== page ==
As a pediatrician and future mother of black children, I am worried. I am worried about my patients who face possible death if they appear threatening to the wrong police officer, like Tamir Rice. I am worried about my patients who might be sleeping peacefully in their families’ home when law enforcement officials burst in with grenades like the ones that killed Aiyana Stanley-Jones. I am worried about my teenage patients who might be slammed to the ground at pool parties or dragged across the floor in their desks by people meant to protect them, as happened to black girls in Texas and South Carolina.
These are some of the more highly publicized recent cases of law enforcement brutality against black children, but there is scant data on exactly how often excessive force is used against kids who often are just being kids. The aftermath is harsh even in nonfatal encounters. Boys and men of color are often detained and searched at disproportionate rates, a phenomenon known as “stop and frisk.” This has been shown to increase mental health risks, as symptoms of anxiety and trauma are more common among young men who report frequent encounters with police, and correlate with intrusiveness of the encounters and perception of unfair treatment by police.
It’s not only black boys and young men who face disproportionate policing. A recent policy report found that black girls receive more severe sentences in the juvenile justice system. Furthermore, black girls are dissuaded from school attendance and participation due to increased presence of law enforcement and punitive disciplinary measures.
Schools should be safe places. In the setting of increased national attention to police brutality towards black children, schools must move from punitive disciplinary spaces to healing and affirming spaces. Many children come to school undernourished and carrying significant burdens of trauma, from classroom bullying to violence at home or in their neighborhoods. What if school systems focused a larger percentage of budgets on psychological resources and social workers, rather than in-house police officers who may not be trained to deal with recalcitrant children? (And which children are not sometimes.)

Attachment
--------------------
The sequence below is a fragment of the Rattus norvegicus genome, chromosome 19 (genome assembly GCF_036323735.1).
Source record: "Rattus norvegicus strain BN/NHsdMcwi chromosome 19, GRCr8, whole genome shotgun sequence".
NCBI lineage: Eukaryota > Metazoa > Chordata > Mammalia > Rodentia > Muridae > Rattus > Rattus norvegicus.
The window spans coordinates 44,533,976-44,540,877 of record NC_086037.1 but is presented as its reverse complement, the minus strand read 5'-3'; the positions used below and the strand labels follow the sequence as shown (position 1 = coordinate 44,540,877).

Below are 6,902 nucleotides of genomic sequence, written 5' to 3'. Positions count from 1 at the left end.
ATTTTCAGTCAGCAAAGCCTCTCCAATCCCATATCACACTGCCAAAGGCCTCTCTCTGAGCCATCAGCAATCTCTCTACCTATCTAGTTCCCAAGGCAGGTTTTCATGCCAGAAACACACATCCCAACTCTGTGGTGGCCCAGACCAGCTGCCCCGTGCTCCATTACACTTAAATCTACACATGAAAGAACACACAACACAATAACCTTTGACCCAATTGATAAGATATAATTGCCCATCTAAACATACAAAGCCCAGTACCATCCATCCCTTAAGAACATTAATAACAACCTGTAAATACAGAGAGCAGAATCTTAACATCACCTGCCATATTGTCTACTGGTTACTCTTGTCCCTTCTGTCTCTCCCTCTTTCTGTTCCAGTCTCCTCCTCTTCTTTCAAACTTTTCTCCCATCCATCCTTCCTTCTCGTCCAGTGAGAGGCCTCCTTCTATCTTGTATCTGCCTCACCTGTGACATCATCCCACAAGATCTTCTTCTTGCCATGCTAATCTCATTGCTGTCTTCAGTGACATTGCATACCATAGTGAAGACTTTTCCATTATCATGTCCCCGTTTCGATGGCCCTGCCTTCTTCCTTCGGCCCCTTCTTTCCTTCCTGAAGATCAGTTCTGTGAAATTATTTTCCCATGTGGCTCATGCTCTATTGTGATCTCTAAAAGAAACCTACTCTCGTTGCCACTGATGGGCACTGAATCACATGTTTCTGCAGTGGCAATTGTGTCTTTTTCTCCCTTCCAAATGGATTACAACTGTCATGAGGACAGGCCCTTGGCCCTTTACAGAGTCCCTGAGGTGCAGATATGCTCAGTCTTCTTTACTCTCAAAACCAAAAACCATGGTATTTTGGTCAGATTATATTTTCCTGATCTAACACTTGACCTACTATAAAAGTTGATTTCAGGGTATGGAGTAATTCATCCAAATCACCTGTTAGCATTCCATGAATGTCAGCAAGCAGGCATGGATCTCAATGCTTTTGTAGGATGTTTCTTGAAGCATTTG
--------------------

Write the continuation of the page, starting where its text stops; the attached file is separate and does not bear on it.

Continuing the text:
When I talk about safety with my young patients and their families, safety at school and in the presence of police officers should be givens. Let’s demand accountability for the safety and well-being of our children. Let’s make schools places where black kids feel safe enough to learn, and let’s provide adequate training for all police officers who may come into contact with children.
As pediatricians, parents, teachers, and community members, we shouldn’t have to worry about this anymore.